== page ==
In many cases, the best use of bullet points is to make each statement a complete sentence with a capital letter at the beginning and a full stop at the end.

In some cases, however, you may want to use a "lead-in" sentence opener. Make each bullet statement complete the sentence from the lead-in opener. And be consistent.

When using bullet statements, it is usually best to single space within the bulleted statements and double space before and after the statements begin.

Use Positive Tone
Write in a positive and lay-person's style. Your objective should be not to unnecessarily offend anyone who might potentially read what you have written on behalf of your organisation. While every issue you write about won't necessarily be completely upbeat and enthusiastic, each can achieve a proactive note.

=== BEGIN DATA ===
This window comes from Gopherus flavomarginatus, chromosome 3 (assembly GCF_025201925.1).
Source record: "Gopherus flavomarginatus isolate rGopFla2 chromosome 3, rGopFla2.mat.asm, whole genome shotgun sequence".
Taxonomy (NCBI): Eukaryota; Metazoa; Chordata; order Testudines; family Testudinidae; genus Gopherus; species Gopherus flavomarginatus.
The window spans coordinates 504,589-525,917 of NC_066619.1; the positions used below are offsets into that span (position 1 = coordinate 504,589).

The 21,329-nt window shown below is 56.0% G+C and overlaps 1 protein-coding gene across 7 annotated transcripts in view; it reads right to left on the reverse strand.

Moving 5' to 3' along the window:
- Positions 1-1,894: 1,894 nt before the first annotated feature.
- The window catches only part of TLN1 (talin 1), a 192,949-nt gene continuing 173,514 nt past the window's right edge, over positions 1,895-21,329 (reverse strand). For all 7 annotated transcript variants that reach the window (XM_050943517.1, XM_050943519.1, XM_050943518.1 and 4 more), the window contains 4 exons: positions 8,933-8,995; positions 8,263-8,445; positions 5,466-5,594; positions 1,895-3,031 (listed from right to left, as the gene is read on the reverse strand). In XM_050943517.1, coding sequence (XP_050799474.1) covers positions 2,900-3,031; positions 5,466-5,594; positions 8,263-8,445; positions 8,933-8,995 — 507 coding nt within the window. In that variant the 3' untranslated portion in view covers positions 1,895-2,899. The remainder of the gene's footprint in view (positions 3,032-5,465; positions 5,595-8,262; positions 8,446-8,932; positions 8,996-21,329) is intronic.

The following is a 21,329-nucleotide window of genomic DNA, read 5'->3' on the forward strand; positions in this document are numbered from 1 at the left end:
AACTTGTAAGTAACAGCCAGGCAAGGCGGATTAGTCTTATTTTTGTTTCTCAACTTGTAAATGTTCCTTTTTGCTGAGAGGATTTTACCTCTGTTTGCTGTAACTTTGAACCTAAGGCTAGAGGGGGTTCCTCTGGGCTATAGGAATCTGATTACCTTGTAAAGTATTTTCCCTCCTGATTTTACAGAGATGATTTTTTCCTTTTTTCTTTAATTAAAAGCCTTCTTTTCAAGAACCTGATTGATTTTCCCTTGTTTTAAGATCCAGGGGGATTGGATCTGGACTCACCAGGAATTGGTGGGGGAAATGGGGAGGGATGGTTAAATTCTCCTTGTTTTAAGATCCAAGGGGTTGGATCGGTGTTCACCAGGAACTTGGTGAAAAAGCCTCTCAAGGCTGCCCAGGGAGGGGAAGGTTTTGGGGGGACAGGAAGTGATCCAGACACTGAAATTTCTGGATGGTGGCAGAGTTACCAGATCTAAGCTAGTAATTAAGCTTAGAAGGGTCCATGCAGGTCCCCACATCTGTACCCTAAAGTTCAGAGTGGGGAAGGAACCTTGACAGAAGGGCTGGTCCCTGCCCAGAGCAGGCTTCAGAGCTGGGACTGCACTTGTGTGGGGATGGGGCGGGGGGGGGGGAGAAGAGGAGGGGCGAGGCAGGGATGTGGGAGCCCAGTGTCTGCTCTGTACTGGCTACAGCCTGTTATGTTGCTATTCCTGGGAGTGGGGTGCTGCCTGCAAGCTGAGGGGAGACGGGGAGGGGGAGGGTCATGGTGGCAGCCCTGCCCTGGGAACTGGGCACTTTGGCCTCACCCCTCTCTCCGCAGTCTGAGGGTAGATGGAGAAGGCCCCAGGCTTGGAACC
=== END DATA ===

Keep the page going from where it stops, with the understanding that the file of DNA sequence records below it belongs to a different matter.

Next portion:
Be conversational
Make your writing sound conversational. Take care to avoid sounding stuffy, stiff, or uncomfortable. Don't use slang or inappropriate language. Connect with the reader in the same conversational style that you would if you were in the same room with him or her having a conversation. So, don't use jargon.

Take time
To achieve the best, most positive tone for your news release; you must take your time when writing. You can't be in a big hurry. This is particularly important as you develop your writing skills early on.

Proofread again to spot typographical and formatting errors. Read the text out loud to make sure it sounds right.